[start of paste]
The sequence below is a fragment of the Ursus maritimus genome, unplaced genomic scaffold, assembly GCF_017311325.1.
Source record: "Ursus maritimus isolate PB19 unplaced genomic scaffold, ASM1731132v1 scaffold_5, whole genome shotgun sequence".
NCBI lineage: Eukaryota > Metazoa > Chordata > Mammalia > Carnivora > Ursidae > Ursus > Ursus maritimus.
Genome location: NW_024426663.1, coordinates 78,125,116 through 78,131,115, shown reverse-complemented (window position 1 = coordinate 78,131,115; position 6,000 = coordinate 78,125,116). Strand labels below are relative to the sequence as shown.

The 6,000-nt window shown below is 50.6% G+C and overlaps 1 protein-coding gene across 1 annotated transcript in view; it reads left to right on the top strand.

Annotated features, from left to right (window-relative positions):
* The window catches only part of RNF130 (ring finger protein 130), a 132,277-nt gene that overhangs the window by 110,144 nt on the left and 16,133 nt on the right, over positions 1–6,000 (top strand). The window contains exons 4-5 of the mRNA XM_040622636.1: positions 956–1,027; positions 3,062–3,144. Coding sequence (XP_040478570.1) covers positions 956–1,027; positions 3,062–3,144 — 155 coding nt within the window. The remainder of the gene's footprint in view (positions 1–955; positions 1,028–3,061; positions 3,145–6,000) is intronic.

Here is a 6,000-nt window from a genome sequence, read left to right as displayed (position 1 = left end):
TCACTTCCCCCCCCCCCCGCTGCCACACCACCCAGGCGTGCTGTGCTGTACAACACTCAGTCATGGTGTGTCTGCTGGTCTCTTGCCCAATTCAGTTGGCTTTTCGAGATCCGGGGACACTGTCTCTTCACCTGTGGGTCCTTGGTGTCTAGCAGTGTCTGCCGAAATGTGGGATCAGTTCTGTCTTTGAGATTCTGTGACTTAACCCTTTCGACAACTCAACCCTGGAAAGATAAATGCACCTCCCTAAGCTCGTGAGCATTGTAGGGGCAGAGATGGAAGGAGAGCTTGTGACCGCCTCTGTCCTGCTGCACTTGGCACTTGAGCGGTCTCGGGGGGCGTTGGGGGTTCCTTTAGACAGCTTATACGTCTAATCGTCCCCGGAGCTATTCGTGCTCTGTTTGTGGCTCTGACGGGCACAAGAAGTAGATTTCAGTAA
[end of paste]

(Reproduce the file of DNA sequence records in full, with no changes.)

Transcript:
The sequence below is a fragment of the Ursus maritimus genome, unplaced genomic scaffold, assembly GCF_017311325.1.
Source record: "Ursus maritimus isolate PB19 unplaced genomic scaffold, ASM1731132v1 scaffold_5, whole genome shotgun sequence".
NCBI lineage: Eukaryota > Metazoa > Chordata > Mammalia > Carnivora > Ursidae > Ursus > Ursus maritimus.
Genome location: NW_024426663.1, coordinates 78,125,116 through 78,131,115, shown reverse-complemented (window position 1 = coordinate 78,131,115; position 6,000 = coordinate 78,125,116). Strand labels below are relative to the sequence as shown.

The 6,000-nt window shown below is 50.6% G+C and overlaps 1 protein-coding gene across 1 annotated transcript in view; it reads left to right on the top strand.

Annotated features, from left to right (window-relative positions):
* The window catches only part of RNF130 (ring finger protein 130), a 132,277-nt gene that overhangs the window by 110,144 nt on the left and 16,133 nt on the right, over positions 1–6,000 (top strand). The window contains exons 4-5 of the mRNA XM_040622636.1: positions 956–1,027; positions 3,062–3,144. Coding sequence (XP_040478570.1) covers positions 956–1,027; positions 3,062–3,144 — 155 coding nt within the window. The remainder of the gene's footprint in view (positions 1–955; positions 1,028–3,061; positions 3,145–6,000) is intronic.

Here is a 6,000-nt window from a genome sequence, read left to right as displayed (position 1 = left end):
TCACTTCCCCCCCCCCCCGCTGCCACACCACCCAGGCGTGCTGTGCTGTACAACACTCAGTCATGGTGTGTCTGCTGGTCTCTTGCCCAATTCAGTTGGCTTTTCGAGATCCGGGGACACTGTCTCTTCACCTGTGGGTCCTTGGTGTCTAGCAGTGTCTGCCGAAATGTGGGATCAGTTCTGTCTTTGAGATTCTGTGACTTAACCCTTTCGACAACTCAACCCTGGAAAGATAAATGCACCTCCCTAAGCTCGTGAGCATTGTAGGGGCAGAGATGGAAGGAGAGCTTGTGACCGCCTCTGTCCTGCTGCACTTGGCACTTGAGCGGTCTCGGGGGGCGTTGGGGGTTCCTTTAGACAGCTTATACGTCTAATCGTCCCCGGAGCTATTCGTGCTCTGTTTGTGGCTCTGACGGGCACAAGAAGTAGATTTCAGTAA